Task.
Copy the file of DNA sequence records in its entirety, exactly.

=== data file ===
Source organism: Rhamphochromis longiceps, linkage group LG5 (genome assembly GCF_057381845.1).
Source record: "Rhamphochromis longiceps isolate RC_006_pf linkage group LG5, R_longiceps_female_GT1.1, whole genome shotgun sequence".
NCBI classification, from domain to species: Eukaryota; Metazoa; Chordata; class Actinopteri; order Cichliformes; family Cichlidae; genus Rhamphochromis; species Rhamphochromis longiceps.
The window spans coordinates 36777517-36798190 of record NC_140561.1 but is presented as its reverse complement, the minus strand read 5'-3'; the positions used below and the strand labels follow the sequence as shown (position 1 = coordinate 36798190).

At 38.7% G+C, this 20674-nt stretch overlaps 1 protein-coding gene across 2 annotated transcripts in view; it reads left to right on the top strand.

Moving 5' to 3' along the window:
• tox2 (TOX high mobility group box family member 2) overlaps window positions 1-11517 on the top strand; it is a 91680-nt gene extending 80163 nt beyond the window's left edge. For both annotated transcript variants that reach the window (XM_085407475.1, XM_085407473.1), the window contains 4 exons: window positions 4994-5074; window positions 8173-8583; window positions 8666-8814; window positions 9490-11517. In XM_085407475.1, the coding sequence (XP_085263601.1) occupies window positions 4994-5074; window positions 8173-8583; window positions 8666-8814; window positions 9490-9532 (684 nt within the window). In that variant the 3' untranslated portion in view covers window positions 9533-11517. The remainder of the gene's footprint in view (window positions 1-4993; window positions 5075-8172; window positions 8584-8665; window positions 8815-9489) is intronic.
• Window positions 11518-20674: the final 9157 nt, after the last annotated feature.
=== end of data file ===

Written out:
Source organism: Rhamphochromis longiceps, linkage group LG5 (genome assembly GCF_057381845.1).
Source record: "Rhamphochromis longiceps isolate RC_006_pf linkage group LG5, R_longiceps_female_GT1.1, whole genome shotgun sequence".
NCBI classification, from domain to species: Eukaryota; Metazoa; Chordata; class Actinopteri; order Cichliformes; family Cichlidae; genus Rhamphochromis; species Rhamphochromis longiceps.
The window spans coordinates 36777517-36798190 of record NC_140561.1 but is presented as its reverse complement, the minus strand read 5'-3'; the positions used below and the strand labels follow the sequence as shown (position 1 = coordinate 36798190).

At 38.7% G+C, this 20674-nt stretch overlaps 1 protein-coding gene across 2 annotated transcripts in view; it reads left to right on the top strand.

Moving 5' to 3' along the window:
• tox2 (TOX high mobility group box family member 2) overlaps window positions 1-11517 on the top strand; it is a 91680-nt gene extending 80163 nt beyond the window's left edge. For both annotated transcript variants that reach the window (XM_085407475.1, XM_085407473.1), the window contains 4 exons: window positions 4994-5074; window positions 8173-8583; window positions 8666-8814; window positions 9490-11517. In XM_085407475.1, the coding sequence (XP_085263601.1) occupies window positions 4994-5074; window positions 8173-8583; window positions 8666-8814; window positions 9490-9532 (684 nt within the window). In that variant the 3' untranslated portion in view covers window positions 9533-11517. The remainder of the gene's footprint in view (window positions 1-4993; window positions 5075-8172; window positions 8584-8665; window positions 8815-9489) is intronic.
• Window positions 11518-20674: the final 9157 nt, after the last annotated feature.